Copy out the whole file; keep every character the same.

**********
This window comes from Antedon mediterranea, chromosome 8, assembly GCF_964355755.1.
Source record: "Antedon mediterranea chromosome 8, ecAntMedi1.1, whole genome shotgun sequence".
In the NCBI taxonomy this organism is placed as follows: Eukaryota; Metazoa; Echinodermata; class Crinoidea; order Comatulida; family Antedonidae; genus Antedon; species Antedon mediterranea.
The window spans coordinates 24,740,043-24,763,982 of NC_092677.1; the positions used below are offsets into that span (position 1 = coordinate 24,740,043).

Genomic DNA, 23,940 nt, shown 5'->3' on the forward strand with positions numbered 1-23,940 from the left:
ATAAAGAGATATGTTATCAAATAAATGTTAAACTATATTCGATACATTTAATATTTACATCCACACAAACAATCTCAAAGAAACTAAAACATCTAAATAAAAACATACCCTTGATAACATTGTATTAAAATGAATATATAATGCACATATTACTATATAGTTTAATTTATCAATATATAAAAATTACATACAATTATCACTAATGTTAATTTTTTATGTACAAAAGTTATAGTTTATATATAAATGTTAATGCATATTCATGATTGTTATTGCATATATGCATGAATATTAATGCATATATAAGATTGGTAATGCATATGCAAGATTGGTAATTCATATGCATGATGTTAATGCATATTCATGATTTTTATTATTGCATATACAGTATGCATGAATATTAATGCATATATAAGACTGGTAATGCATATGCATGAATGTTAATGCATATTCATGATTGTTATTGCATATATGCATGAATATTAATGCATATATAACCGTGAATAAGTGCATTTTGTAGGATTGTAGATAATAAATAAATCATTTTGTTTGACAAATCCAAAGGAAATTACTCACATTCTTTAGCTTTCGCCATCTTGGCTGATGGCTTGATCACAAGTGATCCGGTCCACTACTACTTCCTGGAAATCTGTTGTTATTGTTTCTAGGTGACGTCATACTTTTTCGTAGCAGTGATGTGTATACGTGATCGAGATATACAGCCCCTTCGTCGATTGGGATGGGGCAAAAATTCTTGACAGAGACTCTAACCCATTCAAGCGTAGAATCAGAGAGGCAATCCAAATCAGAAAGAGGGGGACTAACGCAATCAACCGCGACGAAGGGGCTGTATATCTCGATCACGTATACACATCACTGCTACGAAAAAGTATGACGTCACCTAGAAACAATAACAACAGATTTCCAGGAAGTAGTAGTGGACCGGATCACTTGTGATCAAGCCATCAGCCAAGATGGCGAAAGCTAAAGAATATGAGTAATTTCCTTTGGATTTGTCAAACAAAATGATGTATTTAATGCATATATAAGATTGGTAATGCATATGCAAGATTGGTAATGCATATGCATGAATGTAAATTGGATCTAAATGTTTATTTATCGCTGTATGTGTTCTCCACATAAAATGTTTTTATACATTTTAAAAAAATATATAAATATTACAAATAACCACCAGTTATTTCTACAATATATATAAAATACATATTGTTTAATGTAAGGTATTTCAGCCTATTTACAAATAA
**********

This window comes from Antedon mediterranea, chromosome 8, assembly GCF_964355755.1.
Source record: "Antedon mediterranea chromosome 8, ecAntMedi1.1, whole genome shotgun sequence".
In the NCBI taxonomy this organism is placed as follows: Eukaryota; Metazoa; Echinodermata; class Crinoidea; order Comatulida; family Antedonidae; genus Antedon; species Antedon mediterranea.
The window spans coordinates 24,740,043-24,763,982 of NC_092677.1; the positions used below are offsets into that span (position 1 = coordinate 24,740,043).

Genomic DNA, 23,940 nt, shown 5'->3' on the forward strand with positions numbered 1-23,940 from the left:
ATAAAGAGATATGTTATCAAATAAATGTTAAACTATATTCGATACATTTAATATTTACATCCACACAAACAATCTCAAAGAAACTAAAACATCTAAATAAAAACATACCCTTGATAACATTGTATTAAAATGAATATATAATGCACATATTACTATATAGTTTAATTTATCAATATATAAAAATTACATACAATTATCACTAATGTTAATTTTTTATGTACAAAAGTTATAGTTTATATATAAATGTTAATGCATATTCATGATTGTTATTGCATATATGCATGAATATTAATGCATATATAAGATTGGTAATGCATATGCAAGATTGGTAATTCATATGCATGATGTTAATGCATATTCATGATTTTTATTATTGCATATACAGTATGCATGAATATTAATGCATATATAAGACTGGTAATGCATATGCATGAATGTTAATGCATATTCATGATTGTTATTGCATATATGCATGAATATTAATGCATATATAACCGTGAATAAGTGCATTTTGTAGGATTGTAGATAATAAATAAATCATTTTGTTTGACAAATCCAAAGGAAATTACTCACATTCTTTAGCTTTCGCCATCTTGGCTGATGGCTTGATCACAAGTGATCCGGTCCACTACTACTTCCTGGAAATCTGTTGTTATTGTTTCTAGGTGACGTCATACTTTTTCGTAGCAGTGATGTGTATACGTGATCGAGATATACAGCCCCTTCGTCGATTGGGATGGGGCAAAAATTCTTGACAGAGACTCTAACCCATTCAAGCGTAGAATCAGAGAGGCAATCCAAATCAGAAAGAGGGGGACTAACGCAATCAACCGCGACGAAGGGGCTGTATATCTCGATCACGTATACACATCACTGCTACGAAAAAGTATGACGTCACCTAGAAACAATAACAACAGATTTCCAGGAAGTAGTAGTGGACCGGATCACTTGTGATCAAGCCATCAGCCAAGATGGCGAAAGCTAAAGAATATGAGTAATTTCCTTTGGATTTGTCAAACAAAATGATGTATTTAATGCATATATAAGATTGGTAATGCATATGCAAGATTGGTAATGCATATGCATGAATGTAAATTGGATCTAAATGTTTATTTATCGCTGTATGTGTTCTCCACATAAAATGTTTTTATACATTTTAAAAAAATATATAAATATTACAAATAACCACCAGTTATTTCTACAATATATATAAAATACATATTGTTTAATGTAAGGTATTTCAGCCTATTTACAAATAA